When The Heights opened in 2011, it marked the first time in the University’s history that every student who wanted to live on campus could do so – guaranteed.
History of housing
Lines to get into housing began even before Russ Hall opened in 1915. Back then, only female students could live on campus and paid $250 per year for a single or double room in Russ Hall, where they had access to a dining room, hospital room, study area and homelike living room with a big, cozy fireplace. The first Community Assistants were known as “housemothers” – women who mentored younger students and helped them through the difficult parts of living away from home and completing college-level work. Dorm life created a fun, social environment, but came with rules, too, like “except by permission of the matron, students are not allowed to go home or to leave town during term time. Permission to go home at week-ends will usually be granted on written request of parents.”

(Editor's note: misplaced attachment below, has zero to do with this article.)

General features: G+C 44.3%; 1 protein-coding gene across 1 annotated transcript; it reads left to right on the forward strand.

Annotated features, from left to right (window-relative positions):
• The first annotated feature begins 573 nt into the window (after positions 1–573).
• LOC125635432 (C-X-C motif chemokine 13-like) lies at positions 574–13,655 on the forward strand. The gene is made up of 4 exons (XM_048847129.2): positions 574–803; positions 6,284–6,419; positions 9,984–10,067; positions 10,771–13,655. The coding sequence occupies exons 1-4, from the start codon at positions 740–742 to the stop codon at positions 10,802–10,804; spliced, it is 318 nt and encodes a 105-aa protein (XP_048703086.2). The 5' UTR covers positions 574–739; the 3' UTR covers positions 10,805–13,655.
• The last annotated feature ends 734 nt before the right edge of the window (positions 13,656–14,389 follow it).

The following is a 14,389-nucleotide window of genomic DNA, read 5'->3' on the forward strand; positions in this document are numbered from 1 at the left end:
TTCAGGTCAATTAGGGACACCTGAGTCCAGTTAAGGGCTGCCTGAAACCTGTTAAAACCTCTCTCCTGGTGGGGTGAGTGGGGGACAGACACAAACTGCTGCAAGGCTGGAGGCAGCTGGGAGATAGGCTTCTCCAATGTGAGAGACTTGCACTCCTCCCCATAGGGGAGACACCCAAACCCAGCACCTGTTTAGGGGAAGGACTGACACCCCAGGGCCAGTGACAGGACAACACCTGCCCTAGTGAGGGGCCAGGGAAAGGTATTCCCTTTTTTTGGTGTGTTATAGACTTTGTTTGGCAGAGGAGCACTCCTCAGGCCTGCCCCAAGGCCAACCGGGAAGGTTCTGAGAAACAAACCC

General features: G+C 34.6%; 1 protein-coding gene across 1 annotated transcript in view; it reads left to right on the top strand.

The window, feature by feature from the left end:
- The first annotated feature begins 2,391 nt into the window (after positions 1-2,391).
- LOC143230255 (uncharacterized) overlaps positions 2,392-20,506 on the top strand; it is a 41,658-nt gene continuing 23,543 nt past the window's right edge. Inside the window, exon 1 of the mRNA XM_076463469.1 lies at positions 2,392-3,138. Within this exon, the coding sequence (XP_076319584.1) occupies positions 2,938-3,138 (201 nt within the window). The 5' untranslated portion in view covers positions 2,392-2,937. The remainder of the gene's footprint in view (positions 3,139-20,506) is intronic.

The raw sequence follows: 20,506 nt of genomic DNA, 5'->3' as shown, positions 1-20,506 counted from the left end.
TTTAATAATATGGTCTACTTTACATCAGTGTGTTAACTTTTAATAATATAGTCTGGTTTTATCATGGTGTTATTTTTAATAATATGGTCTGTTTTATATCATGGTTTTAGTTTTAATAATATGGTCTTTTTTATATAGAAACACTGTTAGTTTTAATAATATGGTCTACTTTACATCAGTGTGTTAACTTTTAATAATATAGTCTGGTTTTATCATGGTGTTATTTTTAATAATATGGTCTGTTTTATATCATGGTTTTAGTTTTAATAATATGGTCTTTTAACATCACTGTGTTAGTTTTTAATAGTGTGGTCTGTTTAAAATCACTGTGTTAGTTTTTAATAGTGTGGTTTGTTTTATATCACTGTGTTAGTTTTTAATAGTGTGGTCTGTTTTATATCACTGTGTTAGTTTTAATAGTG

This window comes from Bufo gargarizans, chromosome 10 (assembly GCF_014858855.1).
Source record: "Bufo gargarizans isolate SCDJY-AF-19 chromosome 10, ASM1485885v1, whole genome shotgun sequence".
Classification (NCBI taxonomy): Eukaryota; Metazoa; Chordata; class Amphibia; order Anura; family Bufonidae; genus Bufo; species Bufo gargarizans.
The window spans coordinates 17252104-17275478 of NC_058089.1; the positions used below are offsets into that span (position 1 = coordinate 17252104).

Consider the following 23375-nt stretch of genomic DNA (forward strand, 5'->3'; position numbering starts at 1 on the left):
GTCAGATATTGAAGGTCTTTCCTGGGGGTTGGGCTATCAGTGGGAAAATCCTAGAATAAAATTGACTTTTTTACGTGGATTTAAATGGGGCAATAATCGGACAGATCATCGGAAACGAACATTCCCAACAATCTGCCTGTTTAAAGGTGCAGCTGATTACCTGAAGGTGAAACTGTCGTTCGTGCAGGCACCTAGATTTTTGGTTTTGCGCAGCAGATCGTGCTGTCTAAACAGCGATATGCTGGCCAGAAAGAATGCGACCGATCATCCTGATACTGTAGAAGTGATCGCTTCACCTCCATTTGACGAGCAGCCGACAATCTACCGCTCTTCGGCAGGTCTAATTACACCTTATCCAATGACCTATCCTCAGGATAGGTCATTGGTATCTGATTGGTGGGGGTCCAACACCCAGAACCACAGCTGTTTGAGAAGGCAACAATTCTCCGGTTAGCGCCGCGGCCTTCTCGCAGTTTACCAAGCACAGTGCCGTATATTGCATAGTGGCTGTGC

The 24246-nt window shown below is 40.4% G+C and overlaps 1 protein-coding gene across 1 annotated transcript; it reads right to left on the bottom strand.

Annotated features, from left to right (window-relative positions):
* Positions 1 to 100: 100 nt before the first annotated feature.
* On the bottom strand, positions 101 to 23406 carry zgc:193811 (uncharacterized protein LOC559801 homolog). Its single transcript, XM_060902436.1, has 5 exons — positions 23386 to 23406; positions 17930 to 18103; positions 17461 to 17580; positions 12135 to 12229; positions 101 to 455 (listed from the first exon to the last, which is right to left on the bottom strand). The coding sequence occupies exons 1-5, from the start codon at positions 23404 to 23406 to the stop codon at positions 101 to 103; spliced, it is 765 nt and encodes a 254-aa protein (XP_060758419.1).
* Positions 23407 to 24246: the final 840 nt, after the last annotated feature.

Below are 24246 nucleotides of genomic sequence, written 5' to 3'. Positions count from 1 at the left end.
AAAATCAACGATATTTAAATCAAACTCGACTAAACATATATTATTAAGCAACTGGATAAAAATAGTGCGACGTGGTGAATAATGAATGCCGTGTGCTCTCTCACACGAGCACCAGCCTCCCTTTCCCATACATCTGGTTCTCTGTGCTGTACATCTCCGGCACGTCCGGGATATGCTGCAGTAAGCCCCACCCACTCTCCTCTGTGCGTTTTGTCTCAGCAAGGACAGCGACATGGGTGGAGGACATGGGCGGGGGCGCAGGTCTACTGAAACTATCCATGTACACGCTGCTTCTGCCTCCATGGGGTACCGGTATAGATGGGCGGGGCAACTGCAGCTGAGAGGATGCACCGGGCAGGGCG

In the years following WWII, enrollment and the need for housing surged.
Temporary structures for returning veterans-turned-students served as both living and classroom space. Sixteen of these new buildings were for married veterans, who brought a new dynamic to campus – wives and children.
A community for everyone
As the campus continued to grow, so did the need for more, diversified living arrangements. Freeman Hall introduced suite-style living to campus in 1963, and the Clove Road Apartments, now Hawk Crossings, Montclair State’s introduction to apartment life. Now, students can choose from a variety of housing options including diverse Living and Learning Communities that let students live with others who share their interests, whether language immersion, leadership, cultural interests, science or the arts.
More than 4,300 students live on campus, and those who do live on campus report having higher GPAs and being more satisfied with their college experience. Come see for yourself what Montclair State University has to offer – it’s a place you can call home.